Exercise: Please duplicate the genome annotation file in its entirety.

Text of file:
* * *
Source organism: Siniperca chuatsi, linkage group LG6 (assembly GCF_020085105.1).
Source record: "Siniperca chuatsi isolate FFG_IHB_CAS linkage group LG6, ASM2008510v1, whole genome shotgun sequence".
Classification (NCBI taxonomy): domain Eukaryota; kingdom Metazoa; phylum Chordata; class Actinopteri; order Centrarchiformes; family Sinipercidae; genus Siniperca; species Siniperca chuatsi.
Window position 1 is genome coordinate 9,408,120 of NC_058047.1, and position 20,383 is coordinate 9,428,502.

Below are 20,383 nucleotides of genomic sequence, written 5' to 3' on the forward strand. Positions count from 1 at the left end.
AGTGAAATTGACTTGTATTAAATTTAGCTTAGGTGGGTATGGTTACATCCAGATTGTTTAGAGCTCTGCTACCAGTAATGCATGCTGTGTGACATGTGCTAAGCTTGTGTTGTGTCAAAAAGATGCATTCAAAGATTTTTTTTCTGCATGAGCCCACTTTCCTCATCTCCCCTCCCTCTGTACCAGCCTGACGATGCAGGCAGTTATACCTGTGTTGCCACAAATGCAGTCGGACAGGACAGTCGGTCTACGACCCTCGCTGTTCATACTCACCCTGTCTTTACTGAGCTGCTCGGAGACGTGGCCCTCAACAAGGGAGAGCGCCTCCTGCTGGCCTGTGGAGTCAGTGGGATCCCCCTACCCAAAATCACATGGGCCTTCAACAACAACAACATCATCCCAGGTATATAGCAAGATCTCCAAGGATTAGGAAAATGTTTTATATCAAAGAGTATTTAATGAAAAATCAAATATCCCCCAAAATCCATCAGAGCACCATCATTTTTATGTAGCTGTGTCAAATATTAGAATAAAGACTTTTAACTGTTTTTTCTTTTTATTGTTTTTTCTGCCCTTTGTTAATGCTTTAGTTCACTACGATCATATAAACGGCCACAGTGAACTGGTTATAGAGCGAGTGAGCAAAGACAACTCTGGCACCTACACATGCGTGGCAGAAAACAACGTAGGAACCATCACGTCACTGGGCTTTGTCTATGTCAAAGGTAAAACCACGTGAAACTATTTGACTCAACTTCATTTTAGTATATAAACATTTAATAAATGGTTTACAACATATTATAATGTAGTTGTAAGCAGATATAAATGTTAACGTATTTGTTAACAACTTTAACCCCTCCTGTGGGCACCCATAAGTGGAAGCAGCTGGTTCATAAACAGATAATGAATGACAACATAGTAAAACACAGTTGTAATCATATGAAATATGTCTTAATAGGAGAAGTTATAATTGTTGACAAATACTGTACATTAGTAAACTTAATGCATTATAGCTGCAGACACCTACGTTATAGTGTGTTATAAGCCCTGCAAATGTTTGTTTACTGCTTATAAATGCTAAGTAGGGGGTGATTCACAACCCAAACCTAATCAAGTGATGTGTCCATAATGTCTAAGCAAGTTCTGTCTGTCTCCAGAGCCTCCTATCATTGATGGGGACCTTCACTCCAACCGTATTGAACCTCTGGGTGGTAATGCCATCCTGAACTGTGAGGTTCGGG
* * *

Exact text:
Source organism: Siniperca chuatsi, linkage group LG6 (assembly GCF_020085105.1).
Source record: "Siniperca chuatsi isolate FFG_IHB_CAS linkage group LG6, ASM2008510v1, whole genome shotgun sequence".
Classification (NCBI taxonomy): domain Eukaryota; kingdom Metazoa; phylum Chordata; class Actinopteri; order Centrarchiformes; family Sinipercidae; genus Siniperca; species Siniperca chuatsi.
Window position 1 is genome coordinate 9,408,120 of NC_058047.1, and position 20,383 is coordinate 9,428,502.

Below are 20,383 nucleotides of genomic sequence, written 5' to 3' on the forward strand. Positions count from 1 at the left end.
AGTGAAATTGACTTGTATTAAATTTAGCTTAGGTGGGTATGGTTACATCCAGATTGTTTAGAGCTCTGCTACCAGTAATGCATGCTGTGTGACATGTGCTAAGCTTGTGTTGTGTCAAAAAGATGCATTCAAAGATTTTTTTTCTGCATGAGCCCACTTTCCTCATCTCCCCTCCCTCTGTACCAGCCTGACGATGCAGGCAGTTATACCTGTGTTGCCACAAATGCAGTCGGACAGGACAGTCGGTCTACGACCCTCGCTGTTCATACTCACCCTGTCTTTACTGAGCTGCTCGGAGACGTGGCCCTCAACAAGGGAGAGCGCCTCCTGCTGGCCTGTGGAGTCAGTGGGATCCCCCTACCCAAAATCACATGGGCCTTCAACAACAACAACATCATCCCAGGTATATAGCAAGATCTCCAAGGATTAGGAAAATGTTTTATATCAAAGAGTATTTAATGAAAAATCAAATATCCCCCAAAATCCATCAGAGCACCATCATTTTTATGTAGCTGTGTCAAATATTAGAATAAAGACTTTTAACTGTTTTTTCTTTTTATTGTTTTTTCTGCCCTTTGTTAATGCTTTAGTTCACTACGATCATATAAACGGCCACAGTGAACTGGTTATAGAGCGAGTGAGCAAAGACAACTCTGGCACCTACACATGCGTGGCAGAAAACAACGTAGGAACCATCACGTCACTGGGCTTTGTCTATGTCAAAGGTAAAACCACGTGAAACTATTTGACTCAACTTCATTTTAGTATATAAACATTTAATAAATGGTTTACAACATATTATAATGTAGTTGTAAGCAGATATAAATGTTAACGTATTTGTTAACAACTTTAACCCCTCCTGTGGGCACCCATAAGTGGAAGCAGCTGGTTCATAAACAGATAATGAATGACAACATAGTAAAACACAGTTGTAATCATATGAAATATGTCTTAATAGGAGAAGTTATAATTGTTGACAAATACTGTACATTAGTAAACTTAATGCATTATAGCTGCAGACACCTACGTTATAGTGTGTTATAAGCCCTGCAAATGTTTGTTTACTGCTTATAAATGCTAAGTAGGGGGTGATTCACAACCCAAACCTAATCAAGTGATGTGTCCATAATGTCTAAGCAAGTTCTGTCTGTCTCCAGAGCCTCCTATCATTGATGGGGACCTTCACTCCAACCGTATTGAACCTCTGGGTGGTAATGCCATCCTGAACTGTGAGGTTCGGG